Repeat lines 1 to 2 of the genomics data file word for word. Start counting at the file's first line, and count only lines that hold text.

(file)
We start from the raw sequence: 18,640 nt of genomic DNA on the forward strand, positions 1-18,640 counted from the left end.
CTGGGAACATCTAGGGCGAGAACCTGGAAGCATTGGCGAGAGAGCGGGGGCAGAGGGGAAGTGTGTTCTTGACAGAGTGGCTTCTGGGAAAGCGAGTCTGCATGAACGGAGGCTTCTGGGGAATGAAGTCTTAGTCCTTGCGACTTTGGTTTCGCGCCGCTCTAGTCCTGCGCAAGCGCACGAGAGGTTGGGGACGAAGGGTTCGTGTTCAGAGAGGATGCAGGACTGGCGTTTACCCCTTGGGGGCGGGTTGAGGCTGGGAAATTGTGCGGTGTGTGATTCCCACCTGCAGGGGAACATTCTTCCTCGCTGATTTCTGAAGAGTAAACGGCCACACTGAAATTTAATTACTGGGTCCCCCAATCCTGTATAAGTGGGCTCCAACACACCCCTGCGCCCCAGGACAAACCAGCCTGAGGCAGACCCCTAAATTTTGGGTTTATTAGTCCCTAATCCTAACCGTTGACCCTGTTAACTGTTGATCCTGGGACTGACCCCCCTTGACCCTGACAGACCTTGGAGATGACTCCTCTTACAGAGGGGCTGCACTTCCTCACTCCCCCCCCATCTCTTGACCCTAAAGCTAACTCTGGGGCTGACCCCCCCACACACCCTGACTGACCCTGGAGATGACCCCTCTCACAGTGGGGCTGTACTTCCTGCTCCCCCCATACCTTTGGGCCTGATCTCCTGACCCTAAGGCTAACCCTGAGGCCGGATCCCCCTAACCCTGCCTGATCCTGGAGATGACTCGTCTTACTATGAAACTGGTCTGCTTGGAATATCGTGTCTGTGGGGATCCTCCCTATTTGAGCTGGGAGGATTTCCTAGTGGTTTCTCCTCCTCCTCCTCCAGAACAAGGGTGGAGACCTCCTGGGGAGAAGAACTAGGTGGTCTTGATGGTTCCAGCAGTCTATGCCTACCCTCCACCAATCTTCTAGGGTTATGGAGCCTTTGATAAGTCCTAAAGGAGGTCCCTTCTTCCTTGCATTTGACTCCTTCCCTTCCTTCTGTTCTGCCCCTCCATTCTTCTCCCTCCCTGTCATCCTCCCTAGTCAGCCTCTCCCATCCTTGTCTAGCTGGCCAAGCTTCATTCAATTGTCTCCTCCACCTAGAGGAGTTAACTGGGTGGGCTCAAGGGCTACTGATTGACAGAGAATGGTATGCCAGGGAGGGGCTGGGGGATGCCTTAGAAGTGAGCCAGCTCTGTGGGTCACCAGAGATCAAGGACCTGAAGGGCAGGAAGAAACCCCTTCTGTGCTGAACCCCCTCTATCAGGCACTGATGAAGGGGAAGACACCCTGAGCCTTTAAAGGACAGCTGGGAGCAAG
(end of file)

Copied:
We start from the raw sequence: 18,640 nt of genomic DNA on the forward strand, positions 1-18,640 counted from the left end.
CTGGGAACATCTAGGGCGAGAACCTGGAAGCATTGGCGAGAGAGCGGGGGCAGAGGGGAAGTGTGTTCTTGACAGAGTGGCTTCTGGGAAAGCGAGTCTGCATGAACGGAGGCTTCTGGGGAATGAAGTCTTAGTCCTTGCGACTTTGGTTTCGCGCCGCTCTAGTCCTGCGCAAGCGCACGAGAGGTTGGGGACGAAGGGTTCGTGTTCAGAGAGGATGCAGGACTGGCGTTTACCCCTTGGGGGCGGGTTGAGGCTGGGAAATTGTGCGGTGTGTGATTCCCACCTGCAGGGGAACATTCTTCCTCGCTGATTTCTGAAGAGTAAACGGCCACACTGAAATTTAATTACTGGGTCCCCCAATCCTGTATAAGTGGGCTCCAACACACCCCTGCGCCCCAGGACAAACCAGCCTGAGGCAGACCCCTAAATTTTGGGTTTATTAGTCCCTAATCCTAACCGTTGACCCTGTTAACTGTTGATCCTGGGACTGACCCCCCTTGACCCTGACAGACCTTGGAGATGACTCCTCTTACAGAGGGGCTGCACTTCCTCACTCCCCCCCCATCTCTTGACCCTAAAGCTAACTCTGGGGCTGACCCCCCCACACACCCTGACTGACCCTGGAGATGACCCCTCTCACAGTGGGGCTGTACTTCCTGCTCCCCCCATACCTTTGGGCCTGATCTCCTGACCCTAAGGCTAACCCTGAGGCCGGATCCCCCTAACCCTGCCTGATCCTGGAGATGACTCGTCTTACTATGAAACTGGTCTGCTTGGAATATCGTGTCTGTGGGGATCCTCCCTATTTGAGCTGGGAGGATTTCCTAGTGGTTTCTCCTCCTCCTCCTCCAGAACAAGGGTGGAGACCTCCTGGGGAGAAGAACTAGGTGGTCTTGATGGTTCCAGCAGTCTATGCCTACCCTCCACCAATCTTCTAGGGTTATGGAGCCTTTGATAAGTCCTAAAGGAGGTCCCTTCTTCCTTGCATTTGACTCCTTCCCTTCCTTCTGTTCTGCCCCTCCATTCTTCTCCCTCCCTGTCATCCTCCCTAGTCAGCCTCTCCCATCCTTGTCTAGCTGGCCAAGCTTCATTCAATTGTCTCCTCCACCTAGAGGAGTTAACTGGGTGGGCTCAAGGGCTACTGATTGACAGAGAATGGTATGCCAGGGAGGGGCTGGGGGATGCCTTAGAAGTGAGCCAGCTCTGTGGGTCACCAGAGATCAAGGACCTGAAGGGCAGGAAGAAACCCCTTCTGTGCTGAACCCCCTCTATCAGGCACTGATGAAGGGGAAGACACCCTGAGCCTTTAAAGGACAGCTGGGAGCAAG